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Raising Funds for Technology
While you've probably got some ideas for technology you'd like in your school, if you're like most of us, you may not be sure where to begin. This section will help you
- define your needs
- present your ideas
- find potential funders
Defining Your Needs
Before you present your ideas to potential funders, be clear about your needs. A good way to define your needs is to answer the following questions (brainstorm with others, if possible):
You'll probably need to do some research to determine the specific technology you require and its cost. Ask your school or district technology specialist for more information and cost estimates.
- What specific classroom activities do you want to do? (Example: I want my students to exchange letters with deaf and hearing adults.)
- What are your objectives for your students? Why do you need technology to achieve those outcomes? (Example: I want my students to develop and apply their reading and writing skills. E-mail exchanges, for example, encourage prompt responses and are authentic, yet allow time for feedback and editing.)
- Why do you want to engage in these activities? (Example: I want students to improve writing and reading skills while engaged in an activity that stimulates social contact.)
Now you're ready to put your ideas into writing.
Presenting Your Ideas
So, you've got a great idea but you still need money to support it? The secret is to find people who are interested in funding projects like yours and then communicate your ideas to them.
Most funders require some kind of written proposal. This is a clear outline of the need for and expected outcomes of your project, a detailed plan for the project itself, and a plan for evaluating project results. Proposals don't have to be long; five pages is often enough. They do have to be compelling, however. Do your homework. Write your proposal before approaching a funding source. You'll be better prepared for success.
Many books provide step-by-step guides to proposal writing. Ask your local librarian or bookstore for recommendations. The Associated Grantmakers Library has dozens of participating libraries around the country that specialize in providing funding-related information. Visit The Foundation Center's Web site or call them at (800) 424-9836, (in New York (212) 620-4230), to locate the branch nearest you.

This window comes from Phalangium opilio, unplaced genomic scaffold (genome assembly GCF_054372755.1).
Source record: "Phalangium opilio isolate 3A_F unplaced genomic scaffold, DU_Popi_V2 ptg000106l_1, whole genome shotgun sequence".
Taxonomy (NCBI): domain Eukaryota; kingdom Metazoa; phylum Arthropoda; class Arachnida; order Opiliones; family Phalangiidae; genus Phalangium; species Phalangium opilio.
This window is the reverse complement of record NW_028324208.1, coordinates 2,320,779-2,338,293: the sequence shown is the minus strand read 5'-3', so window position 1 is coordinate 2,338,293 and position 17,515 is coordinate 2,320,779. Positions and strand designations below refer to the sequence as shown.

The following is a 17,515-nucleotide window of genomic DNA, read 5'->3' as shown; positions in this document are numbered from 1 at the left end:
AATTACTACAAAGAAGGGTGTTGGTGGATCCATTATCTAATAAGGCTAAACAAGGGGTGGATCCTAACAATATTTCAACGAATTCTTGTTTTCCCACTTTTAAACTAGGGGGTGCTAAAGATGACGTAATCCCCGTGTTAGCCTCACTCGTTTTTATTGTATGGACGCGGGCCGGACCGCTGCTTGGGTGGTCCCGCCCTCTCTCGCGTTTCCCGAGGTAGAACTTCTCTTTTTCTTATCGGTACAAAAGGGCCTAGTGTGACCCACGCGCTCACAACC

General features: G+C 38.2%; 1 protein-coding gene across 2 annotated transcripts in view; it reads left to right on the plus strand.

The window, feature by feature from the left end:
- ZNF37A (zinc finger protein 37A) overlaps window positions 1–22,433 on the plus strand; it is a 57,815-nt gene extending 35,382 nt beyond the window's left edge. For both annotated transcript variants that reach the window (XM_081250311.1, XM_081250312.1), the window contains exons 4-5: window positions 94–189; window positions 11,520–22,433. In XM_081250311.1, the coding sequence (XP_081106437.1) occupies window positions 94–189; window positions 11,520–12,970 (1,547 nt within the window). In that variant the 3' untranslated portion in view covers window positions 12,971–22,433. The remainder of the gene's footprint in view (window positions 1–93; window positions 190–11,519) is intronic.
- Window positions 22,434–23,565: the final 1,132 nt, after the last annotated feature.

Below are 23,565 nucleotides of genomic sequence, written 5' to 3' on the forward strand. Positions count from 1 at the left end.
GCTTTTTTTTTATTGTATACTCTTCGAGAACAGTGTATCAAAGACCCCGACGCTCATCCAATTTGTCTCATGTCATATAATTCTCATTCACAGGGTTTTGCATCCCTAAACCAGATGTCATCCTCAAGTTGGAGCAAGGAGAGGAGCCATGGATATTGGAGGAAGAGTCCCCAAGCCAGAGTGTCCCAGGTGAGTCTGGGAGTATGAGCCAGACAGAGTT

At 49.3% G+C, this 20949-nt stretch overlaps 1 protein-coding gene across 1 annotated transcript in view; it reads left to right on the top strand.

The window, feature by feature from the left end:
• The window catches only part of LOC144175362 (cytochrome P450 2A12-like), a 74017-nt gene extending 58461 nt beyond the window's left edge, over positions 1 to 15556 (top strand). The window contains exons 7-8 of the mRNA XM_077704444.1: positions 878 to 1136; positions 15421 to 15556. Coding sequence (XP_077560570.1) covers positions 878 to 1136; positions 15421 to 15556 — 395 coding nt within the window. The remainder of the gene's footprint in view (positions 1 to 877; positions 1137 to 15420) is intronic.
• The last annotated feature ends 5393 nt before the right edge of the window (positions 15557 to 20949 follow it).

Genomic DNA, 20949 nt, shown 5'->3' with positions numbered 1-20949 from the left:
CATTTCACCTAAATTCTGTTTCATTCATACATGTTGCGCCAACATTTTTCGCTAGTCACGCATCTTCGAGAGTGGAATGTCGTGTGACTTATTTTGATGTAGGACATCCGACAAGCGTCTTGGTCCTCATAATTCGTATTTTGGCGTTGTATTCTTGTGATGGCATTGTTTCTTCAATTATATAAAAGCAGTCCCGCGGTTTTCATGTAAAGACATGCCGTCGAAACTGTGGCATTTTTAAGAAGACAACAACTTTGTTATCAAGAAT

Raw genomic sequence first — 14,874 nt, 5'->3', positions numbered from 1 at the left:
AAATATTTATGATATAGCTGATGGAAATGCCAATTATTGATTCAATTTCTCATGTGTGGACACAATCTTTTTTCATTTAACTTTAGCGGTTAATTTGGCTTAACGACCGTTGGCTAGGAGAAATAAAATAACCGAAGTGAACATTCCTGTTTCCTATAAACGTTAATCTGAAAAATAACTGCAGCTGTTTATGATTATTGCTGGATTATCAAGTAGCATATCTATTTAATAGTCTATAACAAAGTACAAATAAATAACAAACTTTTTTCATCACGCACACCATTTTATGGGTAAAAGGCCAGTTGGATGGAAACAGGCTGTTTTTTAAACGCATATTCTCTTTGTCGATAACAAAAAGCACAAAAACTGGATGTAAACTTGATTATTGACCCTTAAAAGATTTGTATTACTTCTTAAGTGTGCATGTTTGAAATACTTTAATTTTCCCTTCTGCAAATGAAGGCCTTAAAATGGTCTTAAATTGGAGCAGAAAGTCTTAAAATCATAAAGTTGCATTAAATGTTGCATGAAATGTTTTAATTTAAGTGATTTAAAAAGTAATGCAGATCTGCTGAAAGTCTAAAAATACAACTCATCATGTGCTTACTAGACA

Grant-writing workshops and seminars, while a little more expensive, can be a valuable way to focus on your proposal. Call the development office at a local college for suggestions.
There are also many World Wide Web sites that offer on-line resources and technical help. Be aware that different search services will yield different results. Search using keywords: proposal writing and grant making. These sites often provide links and suggestions for potential funders.
One last tip: Ask another teacher or a parent to help you develop your proposal. In this case, two heads are better than one!
Finding Potential Funders
Potential funders include:
Don't give up after the first try. If your first contact with a potential funder isn't successful, politely ask why. Use this information to more effectively present your ideas to the next funder.
- State and federal government agencies. The U.S. Department of Education is one example. Federal government funders often have the biggest budgets and demand very detailed proposals, often with rigorous evaluation components and fixed deadlines. Visit them on-line or read the current Catalog of Federal Domestic Assistance and Federal Register at your local library.
- Corporate or charitable foundations. To find a possible corporate or charitable foundation, look around your school's city. Investigate who the area's major employer is and who has funded other local projects. Call them up and ask them for guidelines to their charitable giving programs. If they don't have any guidelines, ask for their annual report and see if you can determine their charitable interests.
- Individual donors. Individual donors are responsible for 85 percent of all giving in the United States. They are usually found through personal acquaintances. If appropriate, you may want to solicit a student's parent or a person in your town who is known to be interested in supporting particular kinds of students or programs.
Remember: Funders want to fund worthy projects. If your project is worth funding, keep working. Your students will thank you.
| WGBH Educational Foundation